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Old 11-23-2015, 04:50 PM   #21
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City: St. Pete, FL
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Originally Posted by ranger42c View Post
I suspect Janice's Shucker has a P-trap.
Hi Chris. Neither do now though both had one. I want a clear run to the water when stuff goes down the drain.

There is one unfortunate downfall: In the winter in windy conditions cold air can blow up the sink drain in the head. Brrr. I've got a stopper for that now.

And too I add something to cover the drain anyway. We always used to keep the sink stopper upside down in the hole as ours (40'er) was simply a straight pipe down.

I remember mother dropped a knife down the drain and thought "that didn't happen" so she dropped a second one. Fortunately we weren't in real deep water and I was able to retrieve them though I balked at doing so. It is not fun when you're hunting knives -- and the second drop (deliberate!!) really ticked me off. I knew better than to grumble but five decades later I still remember hunting that second damn knife.

Still, I suppose all kids have their memories of parental authority run amok.

Ah well, it's water under the hull now...

Janice aboard Seaweed, living the good life afloat...
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Old 11-23-2015, 05:33 PM   #22
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Good point Janice about the cold air...brisk winds and 35 degrees tonight and p traps sound better all the time.

Plus they would make it easier to recover things dropped down the sink. In all my dirt houses p traps were only occasional maintenance items so their benefits could outweigh the negatives, especially if living aboard and wintering aboard.

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Old 11-23-2015, 07:42 PM   #23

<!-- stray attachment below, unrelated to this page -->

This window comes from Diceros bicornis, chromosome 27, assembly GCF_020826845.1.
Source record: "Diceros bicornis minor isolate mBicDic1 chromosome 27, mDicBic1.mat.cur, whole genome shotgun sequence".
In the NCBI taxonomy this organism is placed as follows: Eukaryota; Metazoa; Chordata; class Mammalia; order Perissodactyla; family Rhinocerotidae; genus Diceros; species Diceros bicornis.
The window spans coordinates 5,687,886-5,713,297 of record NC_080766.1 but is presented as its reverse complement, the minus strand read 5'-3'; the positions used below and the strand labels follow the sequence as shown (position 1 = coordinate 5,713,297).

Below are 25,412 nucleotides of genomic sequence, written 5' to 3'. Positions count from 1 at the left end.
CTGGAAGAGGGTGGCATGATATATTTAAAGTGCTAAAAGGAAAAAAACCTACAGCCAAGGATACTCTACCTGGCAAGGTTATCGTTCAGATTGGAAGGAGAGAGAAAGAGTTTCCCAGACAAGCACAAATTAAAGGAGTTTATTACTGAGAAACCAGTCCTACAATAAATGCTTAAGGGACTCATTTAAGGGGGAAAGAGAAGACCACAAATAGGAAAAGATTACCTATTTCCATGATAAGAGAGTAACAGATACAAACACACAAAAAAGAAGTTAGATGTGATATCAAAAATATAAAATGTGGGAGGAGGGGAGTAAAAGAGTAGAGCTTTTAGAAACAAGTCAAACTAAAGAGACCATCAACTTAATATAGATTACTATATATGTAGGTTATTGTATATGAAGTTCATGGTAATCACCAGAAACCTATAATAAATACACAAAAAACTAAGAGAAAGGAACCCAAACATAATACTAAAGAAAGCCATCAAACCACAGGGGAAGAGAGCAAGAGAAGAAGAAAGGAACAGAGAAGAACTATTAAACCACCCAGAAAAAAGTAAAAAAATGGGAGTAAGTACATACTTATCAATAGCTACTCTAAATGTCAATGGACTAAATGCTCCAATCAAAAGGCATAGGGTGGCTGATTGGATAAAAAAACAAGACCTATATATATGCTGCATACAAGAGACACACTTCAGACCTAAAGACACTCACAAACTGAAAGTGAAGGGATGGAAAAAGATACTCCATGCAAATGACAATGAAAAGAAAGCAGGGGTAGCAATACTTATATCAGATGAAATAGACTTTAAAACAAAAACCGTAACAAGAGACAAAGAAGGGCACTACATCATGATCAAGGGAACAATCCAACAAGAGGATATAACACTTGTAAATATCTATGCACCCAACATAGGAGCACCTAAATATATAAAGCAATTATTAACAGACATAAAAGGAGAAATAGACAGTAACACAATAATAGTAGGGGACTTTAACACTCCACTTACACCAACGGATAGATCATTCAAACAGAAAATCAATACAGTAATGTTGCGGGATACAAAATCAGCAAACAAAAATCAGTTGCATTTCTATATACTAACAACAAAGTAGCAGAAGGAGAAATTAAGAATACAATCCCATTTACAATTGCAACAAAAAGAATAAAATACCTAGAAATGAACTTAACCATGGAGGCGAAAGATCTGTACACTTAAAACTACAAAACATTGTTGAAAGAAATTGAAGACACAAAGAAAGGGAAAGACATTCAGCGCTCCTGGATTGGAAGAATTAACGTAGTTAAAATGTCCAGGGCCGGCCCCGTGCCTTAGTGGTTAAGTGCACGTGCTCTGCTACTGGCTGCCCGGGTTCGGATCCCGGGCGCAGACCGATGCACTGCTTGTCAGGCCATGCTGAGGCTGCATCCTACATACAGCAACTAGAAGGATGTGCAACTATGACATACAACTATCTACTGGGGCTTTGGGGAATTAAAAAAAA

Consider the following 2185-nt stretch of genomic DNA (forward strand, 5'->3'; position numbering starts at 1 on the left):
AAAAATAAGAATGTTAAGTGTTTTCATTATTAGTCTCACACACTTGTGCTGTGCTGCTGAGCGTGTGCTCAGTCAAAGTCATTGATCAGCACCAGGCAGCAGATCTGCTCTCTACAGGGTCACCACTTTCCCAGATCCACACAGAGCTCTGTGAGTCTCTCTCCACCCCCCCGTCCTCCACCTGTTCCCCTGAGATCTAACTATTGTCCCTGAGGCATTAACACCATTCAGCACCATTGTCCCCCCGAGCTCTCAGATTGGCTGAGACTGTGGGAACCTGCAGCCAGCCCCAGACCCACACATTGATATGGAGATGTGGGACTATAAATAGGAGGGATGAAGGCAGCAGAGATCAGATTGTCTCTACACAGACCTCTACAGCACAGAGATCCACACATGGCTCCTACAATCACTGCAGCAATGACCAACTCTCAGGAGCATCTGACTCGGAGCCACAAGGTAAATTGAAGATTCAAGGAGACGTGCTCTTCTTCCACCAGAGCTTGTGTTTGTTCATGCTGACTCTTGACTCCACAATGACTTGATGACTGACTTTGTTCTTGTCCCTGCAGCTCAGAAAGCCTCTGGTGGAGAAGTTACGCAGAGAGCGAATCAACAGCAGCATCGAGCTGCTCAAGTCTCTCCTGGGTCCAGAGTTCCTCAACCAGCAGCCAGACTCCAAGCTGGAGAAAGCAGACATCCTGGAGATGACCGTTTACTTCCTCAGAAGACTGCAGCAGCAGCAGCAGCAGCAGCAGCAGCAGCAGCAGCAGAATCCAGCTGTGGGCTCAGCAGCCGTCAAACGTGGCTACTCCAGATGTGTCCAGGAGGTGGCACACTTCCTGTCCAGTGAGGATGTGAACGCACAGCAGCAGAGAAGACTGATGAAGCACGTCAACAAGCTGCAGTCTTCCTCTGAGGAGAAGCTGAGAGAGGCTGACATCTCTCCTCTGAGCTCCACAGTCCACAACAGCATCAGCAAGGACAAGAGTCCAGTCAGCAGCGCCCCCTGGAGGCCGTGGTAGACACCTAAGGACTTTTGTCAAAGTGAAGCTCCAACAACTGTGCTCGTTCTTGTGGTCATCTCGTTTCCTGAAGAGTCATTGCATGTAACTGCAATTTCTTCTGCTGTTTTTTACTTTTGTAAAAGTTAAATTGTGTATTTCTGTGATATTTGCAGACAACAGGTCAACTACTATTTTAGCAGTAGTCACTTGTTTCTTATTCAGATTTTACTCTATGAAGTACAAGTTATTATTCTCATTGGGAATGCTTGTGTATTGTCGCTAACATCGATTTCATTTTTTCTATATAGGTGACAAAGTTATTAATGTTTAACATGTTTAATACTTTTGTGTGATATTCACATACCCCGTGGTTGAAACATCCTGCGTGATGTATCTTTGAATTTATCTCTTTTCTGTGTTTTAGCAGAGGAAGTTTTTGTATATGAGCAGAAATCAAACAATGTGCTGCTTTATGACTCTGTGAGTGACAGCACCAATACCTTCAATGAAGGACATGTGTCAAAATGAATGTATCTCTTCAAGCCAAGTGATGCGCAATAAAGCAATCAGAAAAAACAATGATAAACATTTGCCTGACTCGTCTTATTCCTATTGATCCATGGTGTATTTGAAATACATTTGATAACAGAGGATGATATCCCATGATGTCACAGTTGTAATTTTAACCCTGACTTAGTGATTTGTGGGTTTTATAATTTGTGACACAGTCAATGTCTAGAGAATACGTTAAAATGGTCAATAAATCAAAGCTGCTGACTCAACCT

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Gas engines of any sort should not be run while (all are) sleeping on a boat. There are exceptions when in transit and at least one is awake while other[s] sleep. In that case good alarms should be operational and good ventilation utilized too.
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Old 11-23-2015, 08:13 PM   #24
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There have been several on houseboats on inland lakes. The one I will never forget happened on Lake Mead...several rafted against a cliff, gensets running. One of the women wasn't feeling well...took a float raft out and floated around away from the raft for an hour or so...felt much better. But began feeling sick again soon after returning, so she and her husband broke away from the raft and went back to the slip and then home. The next morning she was feeling fine, so they took their runabout to go back to join their friends...and found all of them dead in their beds from CO.

That one was the most dramatic, but only one of many that were a result of running a gas genset overnight where there was NO breeze to carry exhaust fumes away from the boat.

Since these and other CO deaths occur on INTRAstate lakes that aren't under USCG jurisdiction, they don't make it into CG stats.
2016 Peggie Hall
Specializing in marine sanitation since '87.
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Old 11-24-2015, 05:10 AM   #25
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Originally Posted by janice142 View Post
Hi Chris. Neither do now though both had one. I want a clear run to the water when stuff goes down the drain.
It was just a guess.

Surprised you get any "vegetation" in there, though, if there's no trap... I think that's the biggest culprit we have to deal with.

I was just winterizing our fresh water side yesterday, which included plunging and flushing the sink drains... specifically because of the P-traps...

South River, Chesapeake Bay
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Old 11-24-2015, 06:30 AM   #26
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Folks that set up to liveaboard need the sink to drain above the WL or well below it.

When iced in a sink slush is not pretty but does work. If the toilet discharges above the WL, do not use colored toilet paper.

Discharge a foot or so below the WL works fine in New England cool , but the hassle of any grease solidifying exists.

Our solution is a marine flex hose (wire wound) to the seacock from under the sink .

The seacock is located so the hose (sink is above the WL ) can be pulled and a broom stick used to clear any obstruction.

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Old 11-30-2015, 10:33 AM   #27
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Originally Posted by ranger42c View Post
[P traps] I've read it's also about blocking gasses (including CO, as from gensets) from the boat you're rafted to. I guess that sounds slightly plausible...
Put the stopper in.

Sometimes it's not a separate trap, it's a loop in the drain hose. Shorten the hose to remove the loop. You don't need a trap.

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